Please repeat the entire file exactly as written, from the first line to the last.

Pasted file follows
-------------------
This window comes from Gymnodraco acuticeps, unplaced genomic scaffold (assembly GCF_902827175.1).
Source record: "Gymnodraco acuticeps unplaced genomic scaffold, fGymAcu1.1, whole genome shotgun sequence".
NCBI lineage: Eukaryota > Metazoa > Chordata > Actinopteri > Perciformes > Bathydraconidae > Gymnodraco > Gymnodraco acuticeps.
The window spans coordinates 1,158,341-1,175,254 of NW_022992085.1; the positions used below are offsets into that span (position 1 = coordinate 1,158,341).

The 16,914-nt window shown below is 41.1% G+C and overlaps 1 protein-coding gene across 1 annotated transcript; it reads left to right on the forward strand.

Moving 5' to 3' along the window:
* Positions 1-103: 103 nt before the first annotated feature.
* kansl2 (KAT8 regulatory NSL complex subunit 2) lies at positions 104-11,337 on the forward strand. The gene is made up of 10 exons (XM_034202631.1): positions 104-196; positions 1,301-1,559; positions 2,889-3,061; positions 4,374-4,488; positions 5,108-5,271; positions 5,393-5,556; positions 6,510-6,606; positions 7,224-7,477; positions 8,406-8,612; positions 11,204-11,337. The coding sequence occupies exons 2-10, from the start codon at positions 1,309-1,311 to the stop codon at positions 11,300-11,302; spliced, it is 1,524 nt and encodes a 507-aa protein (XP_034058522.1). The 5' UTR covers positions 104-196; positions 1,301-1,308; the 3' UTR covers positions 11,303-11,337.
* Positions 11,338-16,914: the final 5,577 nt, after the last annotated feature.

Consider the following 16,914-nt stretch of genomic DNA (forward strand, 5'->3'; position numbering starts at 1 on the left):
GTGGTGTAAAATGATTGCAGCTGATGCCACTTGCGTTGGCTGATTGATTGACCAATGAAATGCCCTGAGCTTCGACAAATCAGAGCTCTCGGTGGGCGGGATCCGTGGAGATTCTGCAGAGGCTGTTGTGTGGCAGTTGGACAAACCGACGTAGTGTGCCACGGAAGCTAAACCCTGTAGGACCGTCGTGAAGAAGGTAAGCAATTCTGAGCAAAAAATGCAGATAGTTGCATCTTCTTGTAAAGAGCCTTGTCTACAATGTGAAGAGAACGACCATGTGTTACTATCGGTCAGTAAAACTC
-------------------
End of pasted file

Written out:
This window comes from Gymnodraco acuticeps, unplaced genomic scaffold (assembly GCF_902827175.1).
Source record: "Gymnodraco acuticeps unplaced genomic scaffold, fGymAcu1.1, whole genome shotgun sequence".
NCBI lineage: Eukaryota > Metazoa > Chordata > Actinopteri > Perciformes > Bathydraconidae > Gymnodraco > Gymnodraco acuticeps.
The window spans coordinates 1,158,341-1,175,254 of NW_022992085.1; the positions used below are offsets into that span (position 1 = coordinate 1,158,341).

The 16,914-nt window shown below is 41.1% G+C and overlaps 1 protein-coding gene across 1 annotated transcript; it reads left to right on the forward strand.

Moving 5' to 3' along the window:
* Positions 1-103: 103 nt before the first annotated feature.
* kansl2 (KAT8 regulatory NSL complex subunit 2) lies at positions 104-11,337 on the forward strand. The gene is made up of 10 exons (XM_034202631.1): positions 104-196; positions 1,301-1,559; positions 2,889-3,061; positions 4,374-4,488; positions 5,108-5,271; positions 5,393-5,556; positions 6,510-6,606; positions 7,224-7,477; positions 8,406-8,612; positions 11,204-11,337. The coding sequence occupies exons 2-10, from the start codon at positions 1,309-1,311 to the stop codon at positions 11,300-11,302; spliced, it is 1,524 nt and encodes a 507-aa protein (XP_034058522.1). The 5' UTR covers positions 104-196; positions 1,301-1,308; the 3' UTR covers positions 11,303-11,337.
* Positions 11,338-16,914: the final 5,577 nt, after the last annotated feature.

Consider the following 16,914-nt stretch of genomic DNA (forward strand, 5'->3'; position numbering starts at 1 on the left):
GTGGTGTAAAATGATTGCAGCTGATGCCACTTGCGTTGGCTGATTGATTGACCAATGAAATGCCCTGAGCTTCGACAAATCAGAGCTCTCGGTGGGCGGGATCCGTGGAGATTCTGCAGAGGCTGTTGTGTGGCAGTTGGACAAACCGACGTAGTGTGCCACGGAAGCTAAACCCTGTAGGACCGTCGTGAAGAAGGTAAGCAATTCTGAGCAAAAAATGCAGATAGTTGCATCTTCTTGTAAAGAGCCTTGTCTACAATGTGAAGAGAACGACCATGTGTTACTATCGGTCAGTAAAACTC